The Eighth Day–“Fanciful” or Significant?

The typological connection between “eighth day” circumcision and Jesus’s resurrection [7] may well be part of the backdrop for Paul’s relating circumcision to baptism in Colossians 2:11-12. [8]  If the “eighth day” of Genesis 17:12 and Leviticus 12:3 is an integral part of old covenant typology, then Colossians 2:11-12 could be paraphrased as follows:

. . . in whom you also virtually became a Jew (irrespective of biological age) “in a circumcision (performed) without hands “in putting off the body of flesh, in the circumcision of Christ,” having been united with his death and burial by the Holy Spirit’s baptism, by which “you were also raised with him” (whose resurrection occurred on the first day of the week, i.e, the eighth day commencing a new week) through the faith which has its origin in the operation  of the God who hath raised him from the dead.”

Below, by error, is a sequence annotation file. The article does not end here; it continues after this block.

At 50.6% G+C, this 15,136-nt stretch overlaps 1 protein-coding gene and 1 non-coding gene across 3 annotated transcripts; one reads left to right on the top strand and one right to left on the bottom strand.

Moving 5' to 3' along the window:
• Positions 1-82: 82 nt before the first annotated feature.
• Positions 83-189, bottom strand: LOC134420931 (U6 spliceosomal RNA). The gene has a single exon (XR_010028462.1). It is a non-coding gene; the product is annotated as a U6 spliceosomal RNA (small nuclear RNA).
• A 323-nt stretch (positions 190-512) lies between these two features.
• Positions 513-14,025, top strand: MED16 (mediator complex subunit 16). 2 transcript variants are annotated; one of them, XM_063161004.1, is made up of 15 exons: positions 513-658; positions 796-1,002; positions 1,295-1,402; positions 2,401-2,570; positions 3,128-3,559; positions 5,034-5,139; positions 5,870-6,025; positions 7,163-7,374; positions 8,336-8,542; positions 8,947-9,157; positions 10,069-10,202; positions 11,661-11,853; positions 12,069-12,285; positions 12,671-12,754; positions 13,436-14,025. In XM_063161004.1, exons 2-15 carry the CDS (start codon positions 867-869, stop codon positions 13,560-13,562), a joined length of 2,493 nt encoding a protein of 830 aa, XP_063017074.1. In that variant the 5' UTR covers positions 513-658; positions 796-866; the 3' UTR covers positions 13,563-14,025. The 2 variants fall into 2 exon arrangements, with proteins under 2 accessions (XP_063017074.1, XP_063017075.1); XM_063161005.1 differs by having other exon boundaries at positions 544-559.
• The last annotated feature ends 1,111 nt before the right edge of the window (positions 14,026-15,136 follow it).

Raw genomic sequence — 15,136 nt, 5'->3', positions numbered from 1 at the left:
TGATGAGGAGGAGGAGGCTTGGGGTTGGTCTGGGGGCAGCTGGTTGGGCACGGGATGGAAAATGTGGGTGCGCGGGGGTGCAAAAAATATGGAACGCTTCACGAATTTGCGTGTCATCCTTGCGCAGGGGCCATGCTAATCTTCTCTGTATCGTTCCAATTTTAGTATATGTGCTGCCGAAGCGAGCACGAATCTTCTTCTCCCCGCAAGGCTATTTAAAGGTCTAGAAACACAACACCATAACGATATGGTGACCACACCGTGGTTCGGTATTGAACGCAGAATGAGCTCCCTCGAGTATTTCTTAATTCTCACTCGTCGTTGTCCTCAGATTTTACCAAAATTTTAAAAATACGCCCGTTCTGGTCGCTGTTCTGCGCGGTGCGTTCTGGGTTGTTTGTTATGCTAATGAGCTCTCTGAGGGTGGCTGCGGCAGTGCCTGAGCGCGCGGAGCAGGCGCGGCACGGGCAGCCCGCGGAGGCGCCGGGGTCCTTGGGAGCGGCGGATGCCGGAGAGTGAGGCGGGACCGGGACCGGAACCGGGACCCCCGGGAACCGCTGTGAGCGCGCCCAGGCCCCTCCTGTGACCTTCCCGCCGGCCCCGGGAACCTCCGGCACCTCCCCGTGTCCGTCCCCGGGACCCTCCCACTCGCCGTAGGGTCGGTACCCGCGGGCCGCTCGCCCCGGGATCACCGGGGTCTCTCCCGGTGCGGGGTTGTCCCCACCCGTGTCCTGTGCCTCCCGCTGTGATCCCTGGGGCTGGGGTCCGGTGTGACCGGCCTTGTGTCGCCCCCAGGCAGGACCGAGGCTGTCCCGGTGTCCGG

Though the renowned scholar, Dr. Geoffrey W. Bromiley, dismissed such an inclusion of the “eighth day” in the typology as “fanciful” numerology, [9] Christian apologist, Justin Martyr, in his Dialogue with Trypho written about 150 A.D., notably underscored it. [10]  So did Cyprian, the renowned third-century bishop of Carthage. [11]